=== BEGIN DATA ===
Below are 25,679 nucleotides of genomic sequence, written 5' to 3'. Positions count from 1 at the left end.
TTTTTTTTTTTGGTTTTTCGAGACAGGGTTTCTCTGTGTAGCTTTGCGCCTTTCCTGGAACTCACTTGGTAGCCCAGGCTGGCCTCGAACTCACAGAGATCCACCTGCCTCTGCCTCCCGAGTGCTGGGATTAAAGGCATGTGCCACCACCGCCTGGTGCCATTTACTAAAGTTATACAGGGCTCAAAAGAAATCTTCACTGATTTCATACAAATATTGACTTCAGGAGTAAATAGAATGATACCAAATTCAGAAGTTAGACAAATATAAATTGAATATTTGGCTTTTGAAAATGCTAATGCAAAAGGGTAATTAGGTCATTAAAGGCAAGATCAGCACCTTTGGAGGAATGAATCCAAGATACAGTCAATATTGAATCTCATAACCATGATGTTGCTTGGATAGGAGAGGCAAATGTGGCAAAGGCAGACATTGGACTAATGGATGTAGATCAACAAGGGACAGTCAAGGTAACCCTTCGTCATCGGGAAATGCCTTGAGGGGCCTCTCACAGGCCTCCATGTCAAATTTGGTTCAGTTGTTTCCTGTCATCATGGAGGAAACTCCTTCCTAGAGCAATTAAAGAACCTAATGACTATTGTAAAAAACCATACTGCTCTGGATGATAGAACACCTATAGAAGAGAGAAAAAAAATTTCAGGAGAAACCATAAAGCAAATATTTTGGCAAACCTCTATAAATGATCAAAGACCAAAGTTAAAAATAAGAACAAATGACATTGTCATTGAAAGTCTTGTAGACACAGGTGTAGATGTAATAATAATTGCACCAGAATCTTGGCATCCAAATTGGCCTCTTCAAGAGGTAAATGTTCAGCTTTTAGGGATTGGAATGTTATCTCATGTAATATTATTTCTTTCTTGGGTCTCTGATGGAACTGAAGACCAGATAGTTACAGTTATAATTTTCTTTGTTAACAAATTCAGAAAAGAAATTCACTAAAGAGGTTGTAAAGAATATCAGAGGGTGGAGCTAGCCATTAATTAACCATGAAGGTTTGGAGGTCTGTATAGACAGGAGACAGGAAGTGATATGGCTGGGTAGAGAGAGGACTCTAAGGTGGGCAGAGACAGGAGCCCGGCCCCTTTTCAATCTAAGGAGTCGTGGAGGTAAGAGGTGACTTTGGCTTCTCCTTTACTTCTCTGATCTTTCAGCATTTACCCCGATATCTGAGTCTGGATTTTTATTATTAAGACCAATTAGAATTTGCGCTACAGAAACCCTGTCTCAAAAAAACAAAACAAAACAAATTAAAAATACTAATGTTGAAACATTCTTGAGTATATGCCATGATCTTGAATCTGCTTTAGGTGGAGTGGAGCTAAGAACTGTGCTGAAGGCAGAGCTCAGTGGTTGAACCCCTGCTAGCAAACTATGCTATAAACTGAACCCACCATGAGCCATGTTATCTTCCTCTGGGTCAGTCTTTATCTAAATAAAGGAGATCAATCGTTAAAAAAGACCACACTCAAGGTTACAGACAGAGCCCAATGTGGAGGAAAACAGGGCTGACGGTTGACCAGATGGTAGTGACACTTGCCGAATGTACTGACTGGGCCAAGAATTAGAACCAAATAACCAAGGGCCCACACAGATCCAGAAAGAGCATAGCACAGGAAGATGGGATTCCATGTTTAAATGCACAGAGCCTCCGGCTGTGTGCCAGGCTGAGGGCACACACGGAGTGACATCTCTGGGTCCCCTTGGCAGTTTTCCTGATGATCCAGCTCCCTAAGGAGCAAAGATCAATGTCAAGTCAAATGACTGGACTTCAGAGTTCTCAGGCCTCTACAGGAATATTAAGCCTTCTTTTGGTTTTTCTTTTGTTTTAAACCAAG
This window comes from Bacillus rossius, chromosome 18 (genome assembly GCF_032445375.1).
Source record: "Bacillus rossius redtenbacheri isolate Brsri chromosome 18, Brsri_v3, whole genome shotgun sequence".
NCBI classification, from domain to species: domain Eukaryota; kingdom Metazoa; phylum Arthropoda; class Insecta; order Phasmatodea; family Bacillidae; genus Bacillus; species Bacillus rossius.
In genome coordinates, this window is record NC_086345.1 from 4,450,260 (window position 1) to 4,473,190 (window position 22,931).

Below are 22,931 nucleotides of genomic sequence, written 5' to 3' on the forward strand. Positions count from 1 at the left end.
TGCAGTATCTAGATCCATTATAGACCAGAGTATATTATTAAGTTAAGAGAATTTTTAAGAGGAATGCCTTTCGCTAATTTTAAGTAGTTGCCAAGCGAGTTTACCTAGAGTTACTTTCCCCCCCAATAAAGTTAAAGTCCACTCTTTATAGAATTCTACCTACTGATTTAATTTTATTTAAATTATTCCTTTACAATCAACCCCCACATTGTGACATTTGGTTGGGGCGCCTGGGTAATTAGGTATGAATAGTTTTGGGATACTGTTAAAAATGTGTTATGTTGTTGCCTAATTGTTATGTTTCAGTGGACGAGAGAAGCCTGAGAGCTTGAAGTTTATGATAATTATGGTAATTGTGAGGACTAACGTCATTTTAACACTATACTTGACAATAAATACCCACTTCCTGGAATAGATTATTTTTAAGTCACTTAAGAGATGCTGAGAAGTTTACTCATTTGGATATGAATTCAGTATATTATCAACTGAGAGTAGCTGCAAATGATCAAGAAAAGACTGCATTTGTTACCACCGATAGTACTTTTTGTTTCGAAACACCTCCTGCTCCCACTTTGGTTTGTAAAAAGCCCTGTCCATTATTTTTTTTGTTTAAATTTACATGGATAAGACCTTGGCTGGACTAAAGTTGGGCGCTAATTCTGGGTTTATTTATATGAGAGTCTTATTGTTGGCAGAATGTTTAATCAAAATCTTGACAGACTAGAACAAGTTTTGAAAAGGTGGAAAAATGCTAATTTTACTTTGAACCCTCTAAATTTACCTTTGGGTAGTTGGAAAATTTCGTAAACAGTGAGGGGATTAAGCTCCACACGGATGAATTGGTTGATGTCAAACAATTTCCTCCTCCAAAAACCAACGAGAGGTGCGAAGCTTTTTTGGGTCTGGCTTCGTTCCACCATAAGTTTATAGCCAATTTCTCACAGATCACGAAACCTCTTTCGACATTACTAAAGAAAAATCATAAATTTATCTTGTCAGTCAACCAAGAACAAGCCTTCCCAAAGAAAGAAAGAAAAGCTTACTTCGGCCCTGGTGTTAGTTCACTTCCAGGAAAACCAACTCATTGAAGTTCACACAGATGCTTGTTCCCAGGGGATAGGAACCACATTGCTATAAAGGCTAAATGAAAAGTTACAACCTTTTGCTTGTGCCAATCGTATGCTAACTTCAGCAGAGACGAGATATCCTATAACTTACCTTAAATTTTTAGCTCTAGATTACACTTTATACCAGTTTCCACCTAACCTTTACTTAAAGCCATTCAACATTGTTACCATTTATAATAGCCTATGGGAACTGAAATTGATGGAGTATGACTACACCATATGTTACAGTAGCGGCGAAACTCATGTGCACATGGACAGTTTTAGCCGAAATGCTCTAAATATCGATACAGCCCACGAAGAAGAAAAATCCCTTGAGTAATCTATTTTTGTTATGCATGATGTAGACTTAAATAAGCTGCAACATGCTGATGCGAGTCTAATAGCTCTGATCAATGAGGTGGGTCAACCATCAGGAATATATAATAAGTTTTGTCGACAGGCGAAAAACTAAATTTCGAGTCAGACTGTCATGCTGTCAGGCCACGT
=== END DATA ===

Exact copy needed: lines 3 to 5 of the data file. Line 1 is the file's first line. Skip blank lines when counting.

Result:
This window comes from Bacillus rossius, chromosome 18 (genome assembly GCF_032445375.1).
Source record: "Bacillus rossius redtenbacheri isolate Brsri chromosome 18, Brsri_v3, whole genome shotgun sequence".
NCBI classification, from domain to species: domain Eukaryota; kingdom Metazoa; phylum Arthropoda; class Insecta; order Phasmatodea; family Bacillidae; genus Bacillus; species Bacillus rossius.